These interim trial results show that hydroxychloroquine and lopinavir/ritonavir produce little or no reduction in the mortality of hospitalized COVID-19 patients when compared to standard of care. Solidarity trial investigators will interrupt the trials with immediate effect.
As of 12 May 2020, 4,425,094 people have been infected with SARS-CoV-2 with deaths reaching 297,723.Doctors are desperately looking for an effective drug, and there have been a number of candidates on trial; one of them, remdesivir, is probably the most exciting of all. This is the drug developed for the Ebola epidemic in 2015, but it was found to be less effective in clinical trials than in in vitro studies. Is remdesivir the panacea for COVID-19?
A research team at Oxford University has recently found a cheap and widely available drug called dexamethasone that can be used to effectively treat severe forms of COVID-19. The 'breakthrough' drug has shown to significantly reduce the number of deaths among those seriously ill with the coronavirus. We asked experts to comment on the effectiveness of the drug in treating COVID-19.
While bats have been put forward as the original host of SARS-CoV-2 nonetheless, the transmission of the virus from bats to humans requires intermediate hosts as well. Several studies have linked pangolins with SARS-CoV-2 infection where coronaviruses found in pangolin are highly similar to the novel coronavirus, which suggests that the mammal is the most likely intermediate host.
The Malaysian Health Coalition (MHC) understands and supports the government’s decision to transition into the recovery phase of the movement control order (RMCO). The gradual reopening of public life in Malaysia must rely on appropriate guidance from all areas of government and the Ministry of Health. We must remain vigilant until a vaccine for Covid-19 is available.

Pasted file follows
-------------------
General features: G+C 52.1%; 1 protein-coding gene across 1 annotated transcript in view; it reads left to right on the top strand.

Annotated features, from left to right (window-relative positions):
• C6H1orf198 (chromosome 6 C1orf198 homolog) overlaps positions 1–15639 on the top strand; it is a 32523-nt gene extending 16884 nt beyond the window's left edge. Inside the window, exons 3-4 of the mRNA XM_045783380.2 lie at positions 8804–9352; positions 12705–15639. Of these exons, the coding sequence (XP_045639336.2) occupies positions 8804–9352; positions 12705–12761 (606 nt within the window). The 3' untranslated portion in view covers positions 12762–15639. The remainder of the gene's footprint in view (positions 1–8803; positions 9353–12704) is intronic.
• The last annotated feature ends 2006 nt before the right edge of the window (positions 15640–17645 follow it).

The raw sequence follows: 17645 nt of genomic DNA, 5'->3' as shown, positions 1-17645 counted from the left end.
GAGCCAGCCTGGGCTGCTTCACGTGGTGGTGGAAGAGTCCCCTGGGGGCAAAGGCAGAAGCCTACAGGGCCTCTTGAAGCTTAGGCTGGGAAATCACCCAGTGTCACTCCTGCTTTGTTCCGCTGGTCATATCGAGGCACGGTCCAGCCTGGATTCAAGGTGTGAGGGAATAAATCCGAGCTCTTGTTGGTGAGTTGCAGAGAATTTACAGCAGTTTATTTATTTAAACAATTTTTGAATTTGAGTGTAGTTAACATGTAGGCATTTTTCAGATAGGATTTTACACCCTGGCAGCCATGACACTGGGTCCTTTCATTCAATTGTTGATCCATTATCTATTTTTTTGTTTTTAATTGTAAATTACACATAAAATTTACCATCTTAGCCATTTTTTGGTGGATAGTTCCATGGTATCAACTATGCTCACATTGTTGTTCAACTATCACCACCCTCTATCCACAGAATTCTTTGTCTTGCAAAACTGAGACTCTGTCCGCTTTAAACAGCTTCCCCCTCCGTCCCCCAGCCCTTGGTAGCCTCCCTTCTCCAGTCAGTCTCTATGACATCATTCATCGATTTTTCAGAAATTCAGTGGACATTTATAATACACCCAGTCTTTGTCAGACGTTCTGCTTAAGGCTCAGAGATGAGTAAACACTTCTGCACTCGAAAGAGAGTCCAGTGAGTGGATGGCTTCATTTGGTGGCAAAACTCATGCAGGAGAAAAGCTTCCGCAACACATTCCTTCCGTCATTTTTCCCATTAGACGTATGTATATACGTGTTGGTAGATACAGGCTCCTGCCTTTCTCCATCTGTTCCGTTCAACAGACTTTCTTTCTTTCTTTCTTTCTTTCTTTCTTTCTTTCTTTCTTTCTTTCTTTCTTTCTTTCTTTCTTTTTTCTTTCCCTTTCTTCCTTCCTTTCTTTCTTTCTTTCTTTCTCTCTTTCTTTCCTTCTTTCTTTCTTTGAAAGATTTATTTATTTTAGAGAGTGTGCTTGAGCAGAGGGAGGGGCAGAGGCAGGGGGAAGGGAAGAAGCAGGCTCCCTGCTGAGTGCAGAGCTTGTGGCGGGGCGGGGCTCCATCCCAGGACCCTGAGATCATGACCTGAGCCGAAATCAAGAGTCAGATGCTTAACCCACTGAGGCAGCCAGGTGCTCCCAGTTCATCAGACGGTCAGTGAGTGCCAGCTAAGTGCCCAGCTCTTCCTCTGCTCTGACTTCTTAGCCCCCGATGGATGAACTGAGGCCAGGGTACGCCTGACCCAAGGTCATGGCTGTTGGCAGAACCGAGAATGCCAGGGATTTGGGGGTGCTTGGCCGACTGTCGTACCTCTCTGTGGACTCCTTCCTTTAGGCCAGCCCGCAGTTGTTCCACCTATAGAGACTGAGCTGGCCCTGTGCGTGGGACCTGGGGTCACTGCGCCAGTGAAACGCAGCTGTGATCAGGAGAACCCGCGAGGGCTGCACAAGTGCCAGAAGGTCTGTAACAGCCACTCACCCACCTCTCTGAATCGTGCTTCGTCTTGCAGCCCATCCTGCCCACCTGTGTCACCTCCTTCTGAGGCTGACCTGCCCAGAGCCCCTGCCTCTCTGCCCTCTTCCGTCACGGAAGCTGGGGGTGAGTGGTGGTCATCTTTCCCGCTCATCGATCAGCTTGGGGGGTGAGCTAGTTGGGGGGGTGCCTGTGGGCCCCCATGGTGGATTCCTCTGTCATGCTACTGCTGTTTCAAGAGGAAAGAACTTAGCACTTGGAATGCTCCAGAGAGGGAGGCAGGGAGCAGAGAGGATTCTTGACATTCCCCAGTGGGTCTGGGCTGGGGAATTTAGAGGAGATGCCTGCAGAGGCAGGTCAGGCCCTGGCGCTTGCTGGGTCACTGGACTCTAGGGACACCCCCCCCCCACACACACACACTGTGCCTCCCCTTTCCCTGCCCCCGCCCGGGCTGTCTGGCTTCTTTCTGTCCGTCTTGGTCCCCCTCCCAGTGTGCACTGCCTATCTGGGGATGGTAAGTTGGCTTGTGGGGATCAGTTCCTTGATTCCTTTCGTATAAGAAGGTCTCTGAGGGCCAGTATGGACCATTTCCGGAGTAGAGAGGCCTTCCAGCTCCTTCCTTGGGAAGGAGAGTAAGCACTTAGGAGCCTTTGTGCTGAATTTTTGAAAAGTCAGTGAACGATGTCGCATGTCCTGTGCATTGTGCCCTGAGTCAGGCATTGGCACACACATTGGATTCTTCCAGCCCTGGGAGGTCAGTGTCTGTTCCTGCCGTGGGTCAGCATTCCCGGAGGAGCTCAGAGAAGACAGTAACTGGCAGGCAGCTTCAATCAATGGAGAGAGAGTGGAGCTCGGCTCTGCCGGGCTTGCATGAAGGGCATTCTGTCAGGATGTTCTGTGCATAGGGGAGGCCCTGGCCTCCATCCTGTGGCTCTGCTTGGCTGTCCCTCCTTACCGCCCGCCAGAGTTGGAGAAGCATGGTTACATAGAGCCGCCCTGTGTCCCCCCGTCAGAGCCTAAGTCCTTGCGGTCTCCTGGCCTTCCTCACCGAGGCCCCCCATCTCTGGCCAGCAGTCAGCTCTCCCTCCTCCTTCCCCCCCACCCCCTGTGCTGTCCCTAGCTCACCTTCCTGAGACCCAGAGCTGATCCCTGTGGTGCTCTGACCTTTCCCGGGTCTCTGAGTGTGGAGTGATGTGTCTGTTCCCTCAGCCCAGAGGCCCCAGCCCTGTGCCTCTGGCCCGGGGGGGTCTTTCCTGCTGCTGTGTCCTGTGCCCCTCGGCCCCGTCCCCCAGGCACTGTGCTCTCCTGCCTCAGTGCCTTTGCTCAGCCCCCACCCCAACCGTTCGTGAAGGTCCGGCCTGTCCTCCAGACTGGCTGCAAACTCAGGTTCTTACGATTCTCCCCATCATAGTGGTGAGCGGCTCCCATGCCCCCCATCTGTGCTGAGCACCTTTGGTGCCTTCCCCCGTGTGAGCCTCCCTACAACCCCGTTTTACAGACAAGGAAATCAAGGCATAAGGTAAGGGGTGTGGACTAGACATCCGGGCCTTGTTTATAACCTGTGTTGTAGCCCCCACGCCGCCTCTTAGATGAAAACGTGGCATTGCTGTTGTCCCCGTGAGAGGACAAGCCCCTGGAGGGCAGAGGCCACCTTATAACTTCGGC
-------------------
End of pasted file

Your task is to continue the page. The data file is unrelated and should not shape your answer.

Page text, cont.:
A group of academics from the Faculty of Medicine, University of Malaya have developed a guideline for Return to Work after the Movement Control Order (MCO) for COVID-19 infection. The guide covers commonly asked questions such as the need to test employees returning to work after the Movement Control Order (MCO) for COVID-19 infection, available testing methods and how to protect employees and avoid a COVID-19 outbreak at the workplace including the use of technology.
This week the Ministry of Education Malaysia (MOE) released a guideline and standard operating procedure (SOP) regarding school management and measures to control the spread of COVID-19. The guidelines have been endorsed by the Ministry of Health Malaysia (MOH) and the National Security Council (MKN). This guideline covers all schools under MOE as well as the private educational institutions registered with MOE.
Prime Minister Tan Sri Muhyiddin Yassin today announced that the country’s Movement Control Order (MCO) which ends on June 9, will be replaced with the Recovery Movement Control Order (RMCO) starting from June 10 until August 31 with more relaxed conditions. This includes allowing for domestic tourism and interstate travel, except for areas placed under Enhanced MCO (EMCO). Almost all social, religious, business and educational activities are also allowed to resume in stages under strict SOPs during the RMCO. We asked experts to comment on this latest development.
The full extent of COVID-19’s impact on our health system and people with NCDs remains to be seen. However, there is clear evidence of its disruption to other areas of healthcare as well as its disproportionately harmful effects on people with NCDs. The 2019 NHMS report is a wake-up call for Malaysians to take urgent action for our own future health. As such, the government must refocus our health system and develop health policies to address both COVID-19 and NCD care in the immediate future.
At the initial stages of a new disease outbreak, information about the disease and how it spreads is scarce, limited and often incomplete. Therefore, it is difficult for the government and healthcare authorities to design management policies to contain the outbreak. To overcome this, scientists often rely on mathematical modelling to predict the future trend of a disease and consequently inform the appropriate measures to tackle the outbreak.